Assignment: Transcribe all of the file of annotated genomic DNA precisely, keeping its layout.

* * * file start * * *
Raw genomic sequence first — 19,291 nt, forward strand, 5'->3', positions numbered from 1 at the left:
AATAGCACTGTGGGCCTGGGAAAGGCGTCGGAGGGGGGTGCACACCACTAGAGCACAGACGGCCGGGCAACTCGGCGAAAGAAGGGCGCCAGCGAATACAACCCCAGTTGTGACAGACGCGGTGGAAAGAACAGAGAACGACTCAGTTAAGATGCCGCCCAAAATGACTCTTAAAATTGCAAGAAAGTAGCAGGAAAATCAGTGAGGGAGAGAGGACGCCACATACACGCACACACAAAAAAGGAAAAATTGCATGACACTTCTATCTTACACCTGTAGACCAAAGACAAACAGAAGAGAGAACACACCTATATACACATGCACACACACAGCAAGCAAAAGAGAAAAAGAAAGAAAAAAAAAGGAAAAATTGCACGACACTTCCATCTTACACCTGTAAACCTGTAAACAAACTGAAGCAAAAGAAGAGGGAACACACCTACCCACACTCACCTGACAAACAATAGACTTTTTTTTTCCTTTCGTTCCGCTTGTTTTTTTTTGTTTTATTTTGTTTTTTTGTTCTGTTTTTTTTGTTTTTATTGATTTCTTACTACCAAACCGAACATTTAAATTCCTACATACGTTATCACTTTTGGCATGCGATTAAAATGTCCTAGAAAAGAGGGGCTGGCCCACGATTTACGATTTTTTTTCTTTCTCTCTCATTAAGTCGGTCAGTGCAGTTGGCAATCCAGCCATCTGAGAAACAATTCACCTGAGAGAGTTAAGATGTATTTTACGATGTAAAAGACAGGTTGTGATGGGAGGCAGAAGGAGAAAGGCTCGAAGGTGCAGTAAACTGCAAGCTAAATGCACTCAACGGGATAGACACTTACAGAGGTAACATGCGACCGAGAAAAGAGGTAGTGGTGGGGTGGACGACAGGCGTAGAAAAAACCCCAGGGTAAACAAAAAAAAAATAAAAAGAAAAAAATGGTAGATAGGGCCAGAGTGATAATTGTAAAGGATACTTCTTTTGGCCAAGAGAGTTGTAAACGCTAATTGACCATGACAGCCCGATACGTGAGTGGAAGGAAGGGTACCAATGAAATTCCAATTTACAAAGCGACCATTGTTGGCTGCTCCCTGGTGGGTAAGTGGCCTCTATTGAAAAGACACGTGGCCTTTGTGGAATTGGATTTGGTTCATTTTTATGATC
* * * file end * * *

Raw genomic sequence first — 19,291 nt, forward strand, 5'->3', positions numbered from 1 at the left:
AATAGCACTGTGGGCCTGGGAAAGGCGTCGGAGGGGGGTGCACACCACTAGAGCACAGACGGCCGGGCAACTCGGCGAAAGAAGGGCGCCAGCGAATACAACCCCAGTTGTGACAGACGCGGTGGAAAGAACAGAGAACGACTCAGTTAAGATGCCGCCCAAAATGACTCTTAAAATTGCAAGAAAGTAGCAGGAAAATCAGTGAGGGAGAGAGGACGCCACATACACGCACACACAAAAAAGGAAAAATTGCATGACACTTCTATCTTACACCTGTAGACCAAAGACAAACAGAAGAGAGAACACACCTATATACACATGCACACACACAGCAAGCAAAAGAGAAAAAGAAAGAAAAAAAAAGGAAAAATTGCACGACACTTCCATCTTACACCTGTAAACCTGTAAACAAACTGAAGCAAAAGAAGAGGGAACACACCTACCCACACTCACCTGACAAACAATAGACTTTTTTTTTCCTTTCGTTCCGCTTGTTTTTTTTTGTTTTATTTTGTTTTTTTGTTCTGTTTTTTTTGTTTTTATTGATTTCTTACTACCAAACCGAACATTTAAATTCCTACATACGTTATCACTTTTGGCATGCGATTAAAATGTCCTAGAAAAGAGGGGCTGGCCCACGATTTACGATTTTTTTTCTTTCTCTCTCATTAAGTCGGTCAGTGCAGTTGGCAATCCAGCCATCTGAGAAACAATTCACCTGAGAGAGTTAAGATGTATTTTACGATGTAAAAGACAGGTTGTGATGGGAGGCAGAAGGAGAAAGGCTCGAAGGTGCAGTAAACTGCAAGCTAAATGCACTCAACGGGATAGACACTTACAGAGGTAACATGCGACCGAGAAAAGAGGTAGTGGTGGGGTGGACGACAGGCGTAGAAAAAACCCCAGGGTAAACAAAAAAAAAATAAAAAGAAAAAAATGGTAGATAGGGCCAGAGTGATAATTGTAAAGGATACTTCTTTTGGCCAAGAGAGTTGTAAACGCTAATTGACCATGACAGCCCGATACGTGAGTGGAAGGAAGGGTACCAATGAAATTCCAATTTACAAAGCGACCATTGTTGGCTGCTCCCTGGTGGGTAAGTGGCCTCTATTGAAAAGACACGTGGCCTTTGTGGAATTGGATTTGGTTCATTTTTATGATC